The Mets began the season as if they intended another runaway. But June brought more challenge than they could handle, and they never fully recovered, losing 57 of their last 112 games. Still, they led the division by seven games with 17 remaining. But 12 losses -- the 12th coming on the season's final day -- denied them postseason entree. Though ultimately disappointing, the season had its moments, including Tom Glavine becoming the 23nd 300-game winner in history, beating the Cubs at Wrigley Field Aug. 5, 2007. After the season, David Wright won a Gold Glove and, a Silver Slugger Award and placed fourth in the MVP balloting.
Because of another improbable 11th-hour slide, the Mets' '08 proved to be more of a sequel than a season. Now it is permanently linked to its predecessor. A 3 1/2-game lead with 17 games remaining evaporated despite brilliant and gallant pitching by Johan Santana, and the Mets again missed the playoffs by one game. They suffered 10 losses in those 17 games, the 10th coming in the season's final game -- again against the Marlins at Shea Stadium. The team's shortfall in the first months prompted the dismissal of Willie Randolph and appointment of Jerry Manuel. The emergence of David Wright as one of the game's brightest stars continued. He won a Gold Glove and Silver Slugger Award for the second time and placed seventh in the MVP balloting. The final game was followed by stirring ceremonies commemorating the Mets' 45-year run at Shea. The stadium's final images were of Tom Seaver and Mike Piazza, dressed in Mets caps and uniform shirts, moving toward Shea's center field gate, all done in the shadow of Citi Field, the site of the club's future, designed to evoke memories of Brooklyn's baseball past.
Armed with a new and accomplished closer, whose acquisition addressed the team's greatest need, and playing in a sparkling new ballpark, the Mets had visions of playing into late October 2009. But the season crashed down on them. It was broken beyond repair before it was half over and -- as happened to many Mets -- assigned to the disabled list. Their 70-92 record in Jerry Manuel's first full season as the Mets' manager left the team in fourth place, 16 games from third place, 23 from first and 11 from last.
Because of various physical problems, neither Jose Reyes nor Carlos Delgado played beyond May 20, and Carlos Beltran was unavailable from June 22 through Sept. 7. Johan Santana's season, brilliant through May, ended on Aug. 20, and J.J. Putz's ended on June 4. Both pitchers required elbow surgery. Moreover, John Maine and the unreliable Oliver Perez missed extended portions of the season because of injuries. David Wright and Luis Castillo were the only players to start more than 100 games, and Mike Pelfrey was the only pitcher to start more than 30 games.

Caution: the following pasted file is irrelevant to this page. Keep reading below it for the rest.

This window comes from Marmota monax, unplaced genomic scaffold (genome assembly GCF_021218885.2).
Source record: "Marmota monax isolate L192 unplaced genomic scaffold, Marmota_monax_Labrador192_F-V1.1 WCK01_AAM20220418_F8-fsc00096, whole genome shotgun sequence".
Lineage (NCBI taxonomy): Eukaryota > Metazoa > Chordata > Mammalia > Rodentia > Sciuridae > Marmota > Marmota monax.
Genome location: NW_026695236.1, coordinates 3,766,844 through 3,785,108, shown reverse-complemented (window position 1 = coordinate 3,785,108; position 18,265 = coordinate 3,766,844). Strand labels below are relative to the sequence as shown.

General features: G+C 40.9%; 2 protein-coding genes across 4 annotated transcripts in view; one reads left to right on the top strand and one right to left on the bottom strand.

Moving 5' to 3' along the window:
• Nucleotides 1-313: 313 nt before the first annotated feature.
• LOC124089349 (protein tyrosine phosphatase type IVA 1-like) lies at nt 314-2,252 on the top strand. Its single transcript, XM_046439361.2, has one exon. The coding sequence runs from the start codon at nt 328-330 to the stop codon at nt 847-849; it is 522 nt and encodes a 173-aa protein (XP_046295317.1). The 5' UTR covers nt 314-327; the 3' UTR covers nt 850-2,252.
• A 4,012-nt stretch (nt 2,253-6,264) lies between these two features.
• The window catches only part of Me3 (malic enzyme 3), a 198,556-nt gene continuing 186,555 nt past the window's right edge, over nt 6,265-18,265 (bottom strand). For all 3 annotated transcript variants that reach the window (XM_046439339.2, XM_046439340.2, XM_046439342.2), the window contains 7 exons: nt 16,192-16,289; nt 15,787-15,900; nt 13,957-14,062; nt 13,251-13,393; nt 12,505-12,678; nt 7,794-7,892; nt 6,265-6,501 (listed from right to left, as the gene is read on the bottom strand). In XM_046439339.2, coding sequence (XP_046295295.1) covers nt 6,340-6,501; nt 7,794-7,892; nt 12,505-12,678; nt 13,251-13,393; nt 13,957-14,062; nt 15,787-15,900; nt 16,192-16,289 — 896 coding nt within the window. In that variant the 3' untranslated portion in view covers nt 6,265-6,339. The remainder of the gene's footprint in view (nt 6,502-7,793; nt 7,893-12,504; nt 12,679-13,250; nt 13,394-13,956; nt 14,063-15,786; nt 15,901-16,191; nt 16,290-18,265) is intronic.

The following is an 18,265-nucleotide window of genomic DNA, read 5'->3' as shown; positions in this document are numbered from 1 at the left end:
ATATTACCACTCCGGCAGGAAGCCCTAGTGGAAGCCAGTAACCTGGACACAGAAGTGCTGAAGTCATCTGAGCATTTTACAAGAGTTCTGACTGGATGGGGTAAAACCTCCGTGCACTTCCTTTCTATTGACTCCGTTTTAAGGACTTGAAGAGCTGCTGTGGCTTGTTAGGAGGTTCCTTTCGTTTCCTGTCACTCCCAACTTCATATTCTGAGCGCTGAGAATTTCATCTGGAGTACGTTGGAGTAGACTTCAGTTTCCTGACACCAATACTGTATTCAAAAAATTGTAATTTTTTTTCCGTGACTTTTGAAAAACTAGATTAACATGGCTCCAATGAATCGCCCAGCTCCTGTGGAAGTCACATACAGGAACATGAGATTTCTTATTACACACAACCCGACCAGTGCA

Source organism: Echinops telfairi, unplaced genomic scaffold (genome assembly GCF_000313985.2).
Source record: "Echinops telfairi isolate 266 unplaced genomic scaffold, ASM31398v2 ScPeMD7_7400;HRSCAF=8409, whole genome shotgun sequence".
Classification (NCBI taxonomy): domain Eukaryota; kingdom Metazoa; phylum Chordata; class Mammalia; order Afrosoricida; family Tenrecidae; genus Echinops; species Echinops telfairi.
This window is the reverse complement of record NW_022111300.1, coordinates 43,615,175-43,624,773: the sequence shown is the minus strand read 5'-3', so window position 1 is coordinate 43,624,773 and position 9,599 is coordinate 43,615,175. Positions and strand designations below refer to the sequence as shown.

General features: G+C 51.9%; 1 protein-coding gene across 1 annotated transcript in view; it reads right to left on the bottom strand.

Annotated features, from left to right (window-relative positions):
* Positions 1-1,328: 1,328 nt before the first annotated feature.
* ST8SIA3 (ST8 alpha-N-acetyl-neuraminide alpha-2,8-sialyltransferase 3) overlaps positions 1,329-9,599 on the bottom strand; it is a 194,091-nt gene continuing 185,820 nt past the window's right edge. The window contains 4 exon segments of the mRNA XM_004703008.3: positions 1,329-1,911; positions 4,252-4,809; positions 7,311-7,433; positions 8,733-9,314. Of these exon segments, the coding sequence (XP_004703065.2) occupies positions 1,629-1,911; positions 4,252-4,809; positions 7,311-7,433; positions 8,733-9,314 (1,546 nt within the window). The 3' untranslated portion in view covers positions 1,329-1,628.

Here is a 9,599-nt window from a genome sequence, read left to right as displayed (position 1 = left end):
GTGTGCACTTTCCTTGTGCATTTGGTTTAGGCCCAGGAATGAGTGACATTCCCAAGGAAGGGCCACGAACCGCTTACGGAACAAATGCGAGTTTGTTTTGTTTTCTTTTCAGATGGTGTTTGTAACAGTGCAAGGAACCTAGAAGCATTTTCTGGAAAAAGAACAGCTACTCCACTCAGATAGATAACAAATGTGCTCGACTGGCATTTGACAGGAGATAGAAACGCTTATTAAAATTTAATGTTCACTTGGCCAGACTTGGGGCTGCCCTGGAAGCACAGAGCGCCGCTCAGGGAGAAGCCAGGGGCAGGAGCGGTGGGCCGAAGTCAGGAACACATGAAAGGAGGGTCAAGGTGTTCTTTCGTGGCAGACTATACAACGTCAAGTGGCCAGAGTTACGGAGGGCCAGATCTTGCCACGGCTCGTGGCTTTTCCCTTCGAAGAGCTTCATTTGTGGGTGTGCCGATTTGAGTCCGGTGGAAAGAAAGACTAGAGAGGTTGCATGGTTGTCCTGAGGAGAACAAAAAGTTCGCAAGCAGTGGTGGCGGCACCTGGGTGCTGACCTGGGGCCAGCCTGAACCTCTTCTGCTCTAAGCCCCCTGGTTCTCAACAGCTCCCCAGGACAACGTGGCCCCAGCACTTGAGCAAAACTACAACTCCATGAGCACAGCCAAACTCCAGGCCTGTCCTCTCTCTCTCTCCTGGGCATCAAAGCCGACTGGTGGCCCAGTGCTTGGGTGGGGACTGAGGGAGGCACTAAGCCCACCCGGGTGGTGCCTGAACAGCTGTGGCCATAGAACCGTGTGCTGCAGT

Those able to perform didn't fare well. There wasn't much for Francisco Rodriguez to save, and he struggled at times. With the dimensions of Citi Field playing a part, Wright hit 10 home runs, 19 fewer than his four-year average and two fewer than team leader Daniel Murphy. Castillo produced a renaissance season, but his decisive misplay in the ninth inning against the Yankees on June 12 -- he dropped a routine popup -- became the defining moment of the season.
Castillo's reaction to that play and Jeff Francoeur's to the unassisted game-ending triple play his line drive produced against the Phillies on Aug. 23 were more readily associated with the Mets' season than the two plays that created the most smiles -- Gary Sheffield's 500th career home run against the Brewers on April 17 and Murphy's remarkable behind-the-back flip at first base against the Dodgers in July.
Heading into the 2010 season believing their hitting would be stellar and their pitching might be suspect, the Mets, for a time, defied all expectations. Thanks to a tremendous start to the season from Mike Pelfrey, a strong rookie campaign from Jon Niese and some surprising contributions from R.A. Dickey and Hisanori Takahashi, the Mets stayed in contention throughout the first half of the year on the strength of their pitching -- and despite some consistently inadequate hitting. Other than David Wright, who bounced back to his career offensive norms, Angel Pagan, and rookies Ike Davis and Josh Thole, the Mets could not muster any sort of sustained offense throughout the season. Compounding their issues was the absence of Carlos Beltran, who missed the first half of the season recovering from knee surgery and contributed little after he returned. In late July, the Mets suffered through a 2-9 West Coast trip and never came close to recovering, rapidly tumbling from playoff contention to fourth place in the division. Season-ending injuries to Johan Santana and Francisco Rodriguez did not help things, nor did a chronic oblique problem for shortstop Jose Reyes. The bubble burst. And the Mets finished the season where most expected them to, in fourth. They simply took a circuitous route to get there.
Another surprising first half melted into another disappointment in 2011 for the Mets, who remained in contention into July. But another spate of serious injuries -- this time to David Wright, Ike Davis and Daniel Murphy -- undermined the Mets, as did the midseason trades of Carlos Beltran and Francisco Rodriguez. Not helping matters was the fact that Johan Santana's rehab from left shoulder surgery took months longer than originally anticipated, knocking out the Mets' best pitcher for the entirety of the season.
Without Santana, the Mets spent most of the early summer holding things together with Scotch tape, a consistent starting rotation and ample heaps of Jose Reyes, who submitted arguably the best individual half-season in franchise history. But Reyes also struggled with injuries down the stretch, despite rebounding to win the batting title with a controversial bunt single on the final day of the season. It was his last act as a Met. Two months later, Reyes signed with the Marlins, further distancing the Mets from their more successful incarnations of the recent past.